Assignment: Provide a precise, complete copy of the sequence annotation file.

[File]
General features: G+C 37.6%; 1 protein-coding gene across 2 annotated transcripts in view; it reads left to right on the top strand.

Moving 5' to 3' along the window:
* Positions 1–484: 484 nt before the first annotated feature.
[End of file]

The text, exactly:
General features: G+C 37.6%; 1 protein-coding gene across 2 annotated transcripts in view; it reads left to right on the top strand.

Moving 5' to 3' along the window:
* Positions 1–484: 484 nt before the first annotated feature.